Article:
The Law of Triviality

Image created with Midjourney. Image prompt:
Image created with Midjourney. Image prompt: 2d minimal style illustration a group of figures engrossed in debating the color and shape of a tiny bike shed, while in the backdrop, a sketch of a massive, yet unnoticed, nuclear power plant looms

At some point in our lives, we've all experienced a scenario where a group focuses more on trivial details rather than addressing the bigger, more substantial issues at hand. This is known as the Law of Triviality, a concept that suggests groups tend to give far more time and attention to trivial or cosmetic issues rather than serious and substantial ones1. This behavior is also commonly referred to as 'Bike Shedding', a term that originated from a fictional example where a committee spent more time discussing the structure of a bike shed rather than the design of a nuclear power plant they were tasked with approving1.

In the realm of digital software product development, the Law of Triviality comes into play more often than one might expect. Let's dive into three examples of how it manifests in this industry.


Design Discussions

One of the most common areas where 'Bike Shedding' occurs is during design discussions. Teams may spend hours debating the color of a button or the placement of an icon, while larger issues, like the overall user experience or the product's core functionality, get neglected. While attention to detail is important, it's essential to prioritize discussions and decisions that will have a greater impact on the end product.

Code Reviews

Code reviews are another area where the Law of Triviality can rear its head. Developers might spend a disproportionate amount of time discussing minor code style preferences, while overlooking significant architectural decisions or potential security vulnerabilities. This can lead to less efficient reviews and missed opportunities to improve the quality of the code.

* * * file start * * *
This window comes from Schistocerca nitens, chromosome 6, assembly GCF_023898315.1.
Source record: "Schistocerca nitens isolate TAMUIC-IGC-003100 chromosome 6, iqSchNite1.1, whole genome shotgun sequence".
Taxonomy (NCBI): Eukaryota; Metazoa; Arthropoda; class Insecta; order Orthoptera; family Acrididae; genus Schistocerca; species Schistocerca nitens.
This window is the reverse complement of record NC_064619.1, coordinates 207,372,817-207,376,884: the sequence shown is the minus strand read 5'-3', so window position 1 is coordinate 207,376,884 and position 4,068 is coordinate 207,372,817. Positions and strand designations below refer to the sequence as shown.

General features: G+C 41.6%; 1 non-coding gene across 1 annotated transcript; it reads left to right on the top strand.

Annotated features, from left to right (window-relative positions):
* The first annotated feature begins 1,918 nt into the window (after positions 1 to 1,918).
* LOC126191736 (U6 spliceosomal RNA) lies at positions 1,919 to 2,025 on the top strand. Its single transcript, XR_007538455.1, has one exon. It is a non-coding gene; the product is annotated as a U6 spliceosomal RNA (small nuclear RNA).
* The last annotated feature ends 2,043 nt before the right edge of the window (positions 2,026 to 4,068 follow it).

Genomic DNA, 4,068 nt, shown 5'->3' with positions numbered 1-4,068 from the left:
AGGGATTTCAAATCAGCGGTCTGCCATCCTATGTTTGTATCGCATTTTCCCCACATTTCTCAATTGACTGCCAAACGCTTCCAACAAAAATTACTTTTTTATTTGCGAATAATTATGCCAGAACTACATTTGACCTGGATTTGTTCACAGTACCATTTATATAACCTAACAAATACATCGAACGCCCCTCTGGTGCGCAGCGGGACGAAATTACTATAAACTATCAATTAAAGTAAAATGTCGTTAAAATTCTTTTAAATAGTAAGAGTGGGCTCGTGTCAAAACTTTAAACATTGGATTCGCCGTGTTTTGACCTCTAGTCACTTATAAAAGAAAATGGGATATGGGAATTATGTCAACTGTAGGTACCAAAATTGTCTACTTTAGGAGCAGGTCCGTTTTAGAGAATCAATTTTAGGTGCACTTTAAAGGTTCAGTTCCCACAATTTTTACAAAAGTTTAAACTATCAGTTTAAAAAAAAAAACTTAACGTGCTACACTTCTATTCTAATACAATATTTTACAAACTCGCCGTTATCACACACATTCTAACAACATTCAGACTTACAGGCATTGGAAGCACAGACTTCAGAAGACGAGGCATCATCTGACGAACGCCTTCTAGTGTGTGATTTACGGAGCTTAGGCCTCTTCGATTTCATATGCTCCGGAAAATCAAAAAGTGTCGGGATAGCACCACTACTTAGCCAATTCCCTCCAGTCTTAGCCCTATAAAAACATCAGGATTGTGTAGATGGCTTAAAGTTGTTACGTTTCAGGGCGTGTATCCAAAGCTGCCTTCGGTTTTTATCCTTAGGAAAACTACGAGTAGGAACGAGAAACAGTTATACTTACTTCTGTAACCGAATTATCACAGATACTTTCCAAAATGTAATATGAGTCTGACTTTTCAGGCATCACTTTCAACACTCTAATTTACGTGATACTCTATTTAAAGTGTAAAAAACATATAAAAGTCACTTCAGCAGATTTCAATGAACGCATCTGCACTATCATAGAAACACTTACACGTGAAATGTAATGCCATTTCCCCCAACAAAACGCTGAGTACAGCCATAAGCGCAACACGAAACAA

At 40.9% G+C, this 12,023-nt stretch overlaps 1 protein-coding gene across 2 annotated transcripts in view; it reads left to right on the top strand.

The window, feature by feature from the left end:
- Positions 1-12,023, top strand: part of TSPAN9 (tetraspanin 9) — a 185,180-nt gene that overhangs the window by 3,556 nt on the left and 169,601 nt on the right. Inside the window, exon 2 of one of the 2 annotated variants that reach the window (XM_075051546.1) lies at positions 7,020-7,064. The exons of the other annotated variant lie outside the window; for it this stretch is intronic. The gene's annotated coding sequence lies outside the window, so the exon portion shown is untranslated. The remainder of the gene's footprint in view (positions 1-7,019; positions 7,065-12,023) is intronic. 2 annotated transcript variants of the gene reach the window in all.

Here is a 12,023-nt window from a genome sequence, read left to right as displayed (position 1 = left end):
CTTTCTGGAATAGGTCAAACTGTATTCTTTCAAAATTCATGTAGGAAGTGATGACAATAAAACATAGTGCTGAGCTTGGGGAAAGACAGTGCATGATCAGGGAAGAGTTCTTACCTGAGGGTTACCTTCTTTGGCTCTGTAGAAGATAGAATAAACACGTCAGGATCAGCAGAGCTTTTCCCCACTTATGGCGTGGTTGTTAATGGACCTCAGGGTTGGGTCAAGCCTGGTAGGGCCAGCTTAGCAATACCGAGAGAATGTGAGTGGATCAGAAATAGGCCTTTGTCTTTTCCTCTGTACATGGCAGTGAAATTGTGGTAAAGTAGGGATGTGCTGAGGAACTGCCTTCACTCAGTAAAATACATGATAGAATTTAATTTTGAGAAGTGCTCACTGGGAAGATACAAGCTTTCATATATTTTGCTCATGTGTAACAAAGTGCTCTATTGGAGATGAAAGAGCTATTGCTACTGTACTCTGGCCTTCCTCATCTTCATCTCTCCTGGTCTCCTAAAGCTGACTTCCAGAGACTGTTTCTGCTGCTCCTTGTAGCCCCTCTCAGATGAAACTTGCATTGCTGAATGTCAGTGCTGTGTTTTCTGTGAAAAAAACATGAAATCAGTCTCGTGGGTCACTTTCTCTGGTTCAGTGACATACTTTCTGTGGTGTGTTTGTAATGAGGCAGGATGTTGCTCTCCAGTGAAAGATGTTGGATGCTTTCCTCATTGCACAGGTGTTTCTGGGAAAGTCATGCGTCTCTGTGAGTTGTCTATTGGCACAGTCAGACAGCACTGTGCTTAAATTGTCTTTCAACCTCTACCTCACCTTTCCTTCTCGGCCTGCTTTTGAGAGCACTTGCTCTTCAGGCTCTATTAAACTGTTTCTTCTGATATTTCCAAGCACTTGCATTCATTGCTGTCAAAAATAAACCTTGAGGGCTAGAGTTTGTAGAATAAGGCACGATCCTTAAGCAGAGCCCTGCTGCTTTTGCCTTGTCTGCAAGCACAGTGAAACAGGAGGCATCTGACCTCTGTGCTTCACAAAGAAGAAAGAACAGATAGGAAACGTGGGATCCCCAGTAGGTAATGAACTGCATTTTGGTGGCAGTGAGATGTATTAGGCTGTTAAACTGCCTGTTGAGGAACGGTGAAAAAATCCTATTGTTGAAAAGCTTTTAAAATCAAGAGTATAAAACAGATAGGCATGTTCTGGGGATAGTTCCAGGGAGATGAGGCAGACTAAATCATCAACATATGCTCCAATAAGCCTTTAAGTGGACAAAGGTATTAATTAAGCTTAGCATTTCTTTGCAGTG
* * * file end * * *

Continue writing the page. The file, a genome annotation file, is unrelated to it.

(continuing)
Product Roadmap Planning

During product roadmap planning, teams might get sidetracked by small feature requests that seem easy to tackle but aren't aligned with the product's strategic goals. This can result in a roadmap filled with 'nice-to-have' features, while key functionalities that could drive user growth and engagement get pushed to the back burner.

So, how does understanding the Law of Triviality help us in creating digital software products? Recognizing and addressing this behavior can lead to more focused discussions, better prioritization, and ultimately, more effective product development. By concentrating our attention on what truly matters, we can ensure that we are making the most significant impact possible.

The Law of Triviality teaches us a valuable lesson: while it's easy to get lost in the details, it's the bigger picture that often demands our attention. By keeping this in mind, teams can focus on delivering a product that truly meets the needs of its users and succeeds in the market.